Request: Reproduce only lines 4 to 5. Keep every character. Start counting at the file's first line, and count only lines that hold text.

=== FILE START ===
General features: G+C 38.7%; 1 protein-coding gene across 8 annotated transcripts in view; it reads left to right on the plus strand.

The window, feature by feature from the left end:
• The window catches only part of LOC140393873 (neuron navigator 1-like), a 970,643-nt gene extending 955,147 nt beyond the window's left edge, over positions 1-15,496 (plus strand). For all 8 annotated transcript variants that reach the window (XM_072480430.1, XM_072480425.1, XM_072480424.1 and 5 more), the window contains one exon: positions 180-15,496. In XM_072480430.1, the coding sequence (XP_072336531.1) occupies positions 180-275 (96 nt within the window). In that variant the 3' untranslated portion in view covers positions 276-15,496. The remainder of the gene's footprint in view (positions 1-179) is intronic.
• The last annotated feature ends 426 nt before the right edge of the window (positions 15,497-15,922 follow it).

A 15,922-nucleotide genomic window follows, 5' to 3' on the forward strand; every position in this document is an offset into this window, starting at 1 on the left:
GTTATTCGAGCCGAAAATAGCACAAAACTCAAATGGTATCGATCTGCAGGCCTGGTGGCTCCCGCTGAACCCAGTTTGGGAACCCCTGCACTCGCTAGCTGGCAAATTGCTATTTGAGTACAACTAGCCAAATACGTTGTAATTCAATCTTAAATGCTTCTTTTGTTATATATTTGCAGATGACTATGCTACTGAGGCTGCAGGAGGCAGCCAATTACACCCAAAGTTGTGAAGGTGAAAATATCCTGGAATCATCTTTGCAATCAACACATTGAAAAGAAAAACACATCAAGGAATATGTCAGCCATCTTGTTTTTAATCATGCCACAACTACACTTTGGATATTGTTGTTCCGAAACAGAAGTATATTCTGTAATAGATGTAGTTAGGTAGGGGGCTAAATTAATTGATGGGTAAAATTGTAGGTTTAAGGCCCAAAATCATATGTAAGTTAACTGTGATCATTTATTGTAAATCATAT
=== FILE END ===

• The last annotated feature ends 426 nt before the right edge of the window (positions 15,497-15,922 follow it).

A 15,922-nucleotide genomic window follows, 5' to 3' on the forward strand; every position in this document is an offset into this window, starting at 1 on the left: